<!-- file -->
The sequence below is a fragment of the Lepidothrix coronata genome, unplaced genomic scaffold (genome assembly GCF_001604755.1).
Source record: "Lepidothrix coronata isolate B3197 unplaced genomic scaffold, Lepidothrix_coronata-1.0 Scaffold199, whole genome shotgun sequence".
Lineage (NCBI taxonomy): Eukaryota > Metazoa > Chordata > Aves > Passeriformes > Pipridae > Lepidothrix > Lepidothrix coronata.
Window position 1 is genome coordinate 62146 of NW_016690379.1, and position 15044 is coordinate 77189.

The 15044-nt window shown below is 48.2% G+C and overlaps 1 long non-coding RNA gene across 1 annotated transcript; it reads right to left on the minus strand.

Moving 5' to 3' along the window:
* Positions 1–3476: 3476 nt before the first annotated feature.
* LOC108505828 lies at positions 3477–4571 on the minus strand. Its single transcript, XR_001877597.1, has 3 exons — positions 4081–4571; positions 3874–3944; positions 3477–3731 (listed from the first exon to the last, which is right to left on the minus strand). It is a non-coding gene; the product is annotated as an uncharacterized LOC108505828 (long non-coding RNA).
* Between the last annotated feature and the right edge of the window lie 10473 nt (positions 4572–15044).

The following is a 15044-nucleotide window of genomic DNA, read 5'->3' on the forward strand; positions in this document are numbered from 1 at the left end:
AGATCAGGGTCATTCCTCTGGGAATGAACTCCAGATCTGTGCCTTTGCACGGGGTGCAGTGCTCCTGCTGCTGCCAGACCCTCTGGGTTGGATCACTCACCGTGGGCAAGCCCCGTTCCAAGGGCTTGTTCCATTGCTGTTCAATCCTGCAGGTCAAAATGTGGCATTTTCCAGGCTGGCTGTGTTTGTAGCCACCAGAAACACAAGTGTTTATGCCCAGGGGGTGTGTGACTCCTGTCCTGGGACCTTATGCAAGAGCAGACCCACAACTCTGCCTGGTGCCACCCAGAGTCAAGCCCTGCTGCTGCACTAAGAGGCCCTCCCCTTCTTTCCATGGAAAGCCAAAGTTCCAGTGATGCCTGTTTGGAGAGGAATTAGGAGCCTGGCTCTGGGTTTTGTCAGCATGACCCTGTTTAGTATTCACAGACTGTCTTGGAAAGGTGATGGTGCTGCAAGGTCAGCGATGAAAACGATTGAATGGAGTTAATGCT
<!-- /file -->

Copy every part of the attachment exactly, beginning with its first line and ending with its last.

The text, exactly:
The sequence below is a fragment of the Lepidothrix coronata genome, unplaced genomic scaffold (genome assembly GCF_001604755.1).
Source record: "Lepidothrix coronata isolate B3197 unplaced genomic scaffold, Lepidothrix_coronata-1.0 Scaffold199, whole genome shotgun sequence".
Lineage (NCBI taxonomy): Eukaryota > Metazoa > Chordata > Aves > Passeriformes > Pipridae > Lepidothrix > Lepidothrix coronata.
Window position 1 is genome coordinate 62146 of NW_016690379.1, and position 15044 is coordinate 77189.

The 15044-nt window shown below is 48.2% G+C and overlaps 1 long non-coding RNA gene across 1 annotated transcript; it reads right to left on the minus strand.

Moving 5' to 3' along the window:
* Positions 1–3476: 3476 nt before the first annotated feature.
* LOC108505828 lies at positions 3477–4571 on the minus strand. Its single transcript, XR_001877597.1, has 3 exons — positions 4081–4571; positions 3874–3944; positions 3477–3731 (listed from the first exon to the last, which is right to left on the minus strand). It is a non-coding gene; the product is annotated as an uncharacterized LOC108505828 (long non-coding RNA).
* Between the last annotated feature and the right edge of the window lie 10473 nt (positions 4572–15044).

The following is a 15044-nucleotide window of genomic DNA, read 5'->3' on the forward strand; positions in this document are numbered from 1 at the left end:
AGATCAGGGTCATTCCTCTGGGAATGAACTCCAGATCTGTGCCTTTGCACGGGGTGCAGTGCTCCTGCTGCTGCCAGACCCTCTGGGTTGGATCACTCACCGTGGGCAAGCCCCGTTCCAAGGGCTTGTTCCATTGCTGTTCAATCCTGCAGGTCAAAATGTGGCATTTTCCAGGCTGGCTGTGTTTGTAGCCACCAGAAACACAAGTGTTTATGCCCAGGGGGTGTGTGACTCCTGTCCTGGGACCTTATGCAAGAGCAGACCCACAACTCTGCCTGGTGCCACCCAGAGTCAAGCCCTGCTGCTGCACTAAGAGGCCCTCCCCTTCTTTCCATGGAAAGCCAAAGTTCCAGTGATGCCTGTTTGGAGAGGAATTAGGAGCCTGGCTCTGGGTTTTGTCAGCATGACCCTGTTTAGTATTCACAGACTGTCTTGGAAAGGTGATGGTGCTGCAAGGTCAGCGATGAAAACGATTGAATGGAGTTAATGCT